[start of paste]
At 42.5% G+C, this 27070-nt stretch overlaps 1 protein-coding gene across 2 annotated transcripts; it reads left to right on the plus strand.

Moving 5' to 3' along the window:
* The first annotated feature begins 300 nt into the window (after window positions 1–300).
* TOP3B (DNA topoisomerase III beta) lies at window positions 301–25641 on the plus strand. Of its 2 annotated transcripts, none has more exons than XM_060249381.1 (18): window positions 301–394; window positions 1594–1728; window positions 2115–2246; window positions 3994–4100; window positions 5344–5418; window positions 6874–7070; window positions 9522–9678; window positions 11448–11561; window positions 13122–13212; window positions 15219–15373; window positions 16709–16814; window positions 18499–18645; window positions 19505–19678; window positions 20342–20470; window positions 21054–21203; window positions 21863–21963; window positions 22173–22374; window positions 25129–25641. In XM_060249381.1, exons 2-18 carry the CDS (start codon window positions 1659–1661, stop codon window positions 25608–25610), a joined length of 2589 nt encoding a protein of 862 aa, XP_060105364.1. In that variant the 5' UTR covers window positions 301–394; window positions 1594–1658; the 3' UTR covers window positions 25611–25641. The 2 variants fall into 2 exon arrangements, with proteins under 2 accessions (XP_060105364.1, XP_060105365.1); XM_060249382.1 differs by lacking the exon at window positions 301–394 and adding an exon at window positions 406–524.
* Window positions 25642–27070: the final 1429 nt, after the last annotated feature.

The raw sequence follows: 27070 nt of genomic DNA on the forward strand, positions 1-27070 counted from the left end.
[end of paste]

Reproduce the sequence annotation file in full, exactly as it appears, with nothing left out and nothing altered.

At 42.5% G+C, this 27070-nt stretch overlaps 1 protein-coding gene across 2 annotated transcripts; it reads left to right on the plus strand.

Moving 5' to 3' along the window:
* The first annotated feature begins 300 nt into the window (after window positions 1–300).
* TOP3B (DNA topoisomerase III beta) lies at window positions 301–25641 on the plus strand. Of its 2 annotated transcripts, none has more exons than XM_060249381.1 (18): window positions 301–394; window positions 1594–1728; window positions 2115–2246; window positions 3994–4100; window positions 5344–5418; window positions 6874–7070; window positions 9522–9678; window positions 11448–11561; window positions 13122–13212; window positions 15219–15373; window positions 16709–16814; window positions 18499–18645; window positions 19505–19678; window positions 20342–20470; window positions 21054–21203; window positions 21863–21963; window positions 22173–22374; window positions 25129–25641. In XM_060249381.1, exons 2-18 carry the CDS (start codon window positions 1659–1661, stop codon window positions 25608–25610), a joined length of 2589 nt encoding a protein of 862 aa, XP_060105364.1. In that variant the 5' UTR covers window positions 301–394; window positions 1594–1658; the 3' UTR covers window positions 25611–25641. The 2 variants fall into 2 exon arrangements, with proteins under 2 accessions (XP_060105364.1, XP_060105365.1); XM_060249382.1 differs by lacking the exon at window positions 301–394 and adding an exon at window positions 406–524.
* Window positions 25642–27070: the final 1429 nt, after the last annotated feature.

The raw sequence follows: 27070 nt of genomic DNA on the forward strand, positions 1-27070 counted from the left end.